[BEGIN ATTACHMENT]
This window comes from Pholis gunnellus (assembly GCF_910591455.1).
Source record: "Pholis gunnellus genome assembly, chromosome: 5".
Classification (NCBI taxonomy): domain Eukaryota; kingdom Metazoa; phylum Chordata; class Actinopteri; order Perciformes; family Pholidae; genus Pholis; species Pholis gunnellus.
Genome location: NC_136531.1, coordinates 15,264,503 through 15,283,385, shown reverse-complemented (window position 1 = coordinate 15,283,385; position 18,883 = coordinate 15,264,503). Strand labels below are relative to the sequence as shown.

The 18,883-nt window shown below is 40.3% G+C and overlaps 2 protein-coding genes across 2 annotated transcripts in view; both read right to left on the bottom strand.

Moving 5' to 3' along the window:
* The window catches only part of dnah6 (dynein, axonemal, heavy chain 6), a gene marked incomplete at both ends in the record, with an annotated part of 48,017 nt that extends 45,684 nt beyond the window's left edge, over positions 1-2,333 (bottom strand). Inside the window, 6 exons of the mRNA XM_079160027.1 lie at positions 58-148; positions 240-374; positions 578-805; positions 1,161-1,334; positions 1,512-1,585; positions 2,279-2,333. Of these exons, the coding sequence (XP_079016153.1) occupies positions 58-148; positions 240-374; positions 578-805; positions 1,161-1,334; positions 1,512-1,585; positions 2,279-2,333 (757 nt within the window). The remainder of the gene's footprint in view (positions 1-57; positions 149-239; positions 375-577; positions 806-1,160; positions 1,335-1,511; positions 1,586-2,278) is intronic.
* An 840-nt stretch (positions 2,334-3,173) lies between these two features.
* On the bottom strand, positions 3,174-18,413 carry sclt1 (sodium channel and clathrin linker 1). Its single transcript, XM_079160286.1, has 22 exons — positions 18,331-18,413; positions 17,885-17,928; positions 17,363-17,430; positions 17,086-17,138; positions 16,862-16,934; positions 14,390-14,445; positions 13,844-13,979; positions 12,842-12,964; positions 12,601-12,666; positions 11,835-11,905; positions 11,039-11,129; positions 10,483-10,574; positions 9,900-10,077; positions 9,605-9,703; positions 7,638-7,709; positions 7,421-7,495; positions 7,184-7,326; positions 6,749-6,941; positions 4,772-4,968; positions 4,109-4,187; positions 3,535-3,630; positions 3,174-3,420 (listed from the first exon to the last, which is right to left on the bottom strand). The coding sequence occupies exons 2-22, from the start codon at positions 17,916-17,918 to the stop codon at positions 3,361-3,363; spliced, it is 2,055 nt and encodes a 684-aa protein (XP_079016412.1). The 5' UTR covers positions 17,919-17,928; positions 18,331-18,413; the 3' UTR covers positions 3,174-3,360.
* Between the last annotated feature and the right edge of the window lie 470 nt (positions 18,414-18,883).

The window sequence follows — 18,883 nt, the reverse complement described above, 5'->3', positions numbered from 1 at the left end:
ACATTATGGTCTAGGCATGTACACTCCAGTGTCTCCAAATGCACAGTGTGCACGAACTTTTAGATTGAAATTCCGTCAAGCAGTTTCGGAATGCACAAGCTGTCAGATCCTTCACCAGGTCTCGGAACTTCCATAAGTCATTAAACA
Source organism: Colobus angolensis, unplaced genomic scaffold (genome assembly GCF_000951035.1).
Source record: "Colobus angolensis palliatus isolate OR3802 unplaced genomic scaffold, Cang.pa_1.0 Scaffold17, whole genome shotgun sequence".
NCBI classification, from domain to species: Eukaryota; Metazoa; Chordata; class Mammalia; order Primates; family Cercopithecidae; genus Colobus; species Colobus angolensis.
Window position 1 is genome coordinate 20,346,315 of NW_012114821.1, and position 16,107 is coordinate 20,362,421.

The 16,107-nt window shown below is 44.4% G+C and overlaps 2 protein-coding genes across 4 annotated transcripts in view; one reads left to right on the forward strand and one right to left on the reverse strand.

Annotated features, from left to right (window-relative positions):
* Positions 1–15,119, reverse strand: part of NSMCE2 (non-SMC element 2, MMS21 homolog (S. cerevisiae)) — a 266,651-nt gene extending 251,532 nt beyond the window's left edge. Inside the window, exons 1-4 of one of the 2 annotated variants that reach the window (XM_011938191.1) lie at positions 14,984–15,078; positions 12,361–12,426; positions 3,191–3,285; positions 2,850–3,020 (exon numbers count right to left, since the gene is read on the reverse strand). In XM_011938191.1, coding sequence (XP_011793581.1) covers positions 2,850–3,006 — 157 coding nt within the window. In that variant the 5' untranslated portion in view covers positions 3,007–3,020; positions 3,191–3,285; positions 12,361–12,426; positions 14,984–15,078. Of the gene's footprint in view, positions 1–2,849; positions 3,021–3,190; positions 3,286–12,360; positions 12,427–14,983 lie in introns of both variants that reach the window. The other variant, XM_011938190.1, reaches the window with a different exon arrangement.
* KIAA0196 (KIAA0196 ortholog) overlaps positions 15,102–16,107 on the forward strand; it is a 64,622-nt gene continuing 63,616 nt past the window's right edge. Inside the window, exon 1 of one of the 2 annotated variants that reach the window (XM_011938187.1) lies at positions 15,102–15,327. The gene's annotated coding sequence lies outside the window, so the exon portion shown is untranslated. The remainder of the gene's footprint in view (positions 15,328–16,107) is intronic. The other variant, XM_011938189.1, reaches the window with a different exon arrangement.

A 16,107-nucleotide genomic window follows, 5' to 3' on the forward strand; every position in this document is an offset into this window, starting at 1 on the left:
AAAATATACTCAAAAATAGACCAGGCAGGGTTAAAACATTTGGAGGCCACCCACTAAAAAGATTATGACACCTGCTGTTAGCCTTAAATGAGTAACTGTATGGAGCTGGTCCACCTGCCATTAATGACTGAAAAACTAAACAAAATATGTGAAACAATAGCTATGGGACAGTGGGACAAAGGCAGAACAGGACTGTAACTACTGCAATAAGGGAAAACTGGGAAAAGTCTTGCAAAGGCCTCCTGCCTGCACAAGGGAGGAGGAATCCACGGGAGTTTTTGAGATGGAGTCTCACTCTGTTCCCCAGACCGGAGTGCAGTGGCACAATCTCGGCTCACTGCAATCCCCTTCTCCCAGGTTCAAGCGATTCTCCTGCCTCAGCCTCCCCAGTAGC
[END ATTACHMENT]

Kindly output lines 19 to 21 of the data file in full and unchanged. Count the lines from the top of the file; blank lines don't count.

* Positions 1–15,119, reverse strand: part of NSMCE2 (non-SMC element 2, MMS21 homolog (S. cerevisiae)) — a 266,651-nt gene extending 251,532 nt beyond the window's left edge. Inside the window, exons 1-4 of one of the 2 annotated variants that reach the window (XM_011938191.1) lie at positions 14,984–15,078; positions 12,361–12,426; positions 3,191–3,285; positions 2,850–3,020 (exon numbers count right to left, since the gene is read on the reverse strand). In XM_011938191.1, coding sequence (XP_011793581.1) covers positions 2,850–3,006 — 157 coding nt within the window. In that variant the 5' untranslated portion in view covers positions 3,007–3,020; positions 3,191–3,285; positions 12,361–12,426; positions 14,984–15,078. Of the gene's footprint in view, positions 1–2,849; positions 3,021–3,190; positions 3,286–12,360; positions 12,427–14,983 lie in introns of both variants that reach the window. The other variant, XM_011938190.1, reaches the window with a different exon arrangement.
* KIAA0196 (KIAA0196 ortholog) overlaps positions 15,102–16,107 on the forward strand; it is a 64,622-nt gene continuing 63,616 nt past the window's right edge. Inside the window, exon 1 of one of the 2 annotated variants that reach the window (XM_011938187.1) lies at positions 15,102–15,327. The gene's annotated coding sequence lies outside the window, so the exon portion shown is untranslated. The remainder of the gene's footprint in view (positions 15,328–16,107) is intronic. The other variant, XM_011938189.1, reaches the window with a different exon arrangement.

A 16,107-nucleotide genomic window follows, 5' to 3' on the forward strand; every position in this document is an offset into this window, starting at 1 on the left: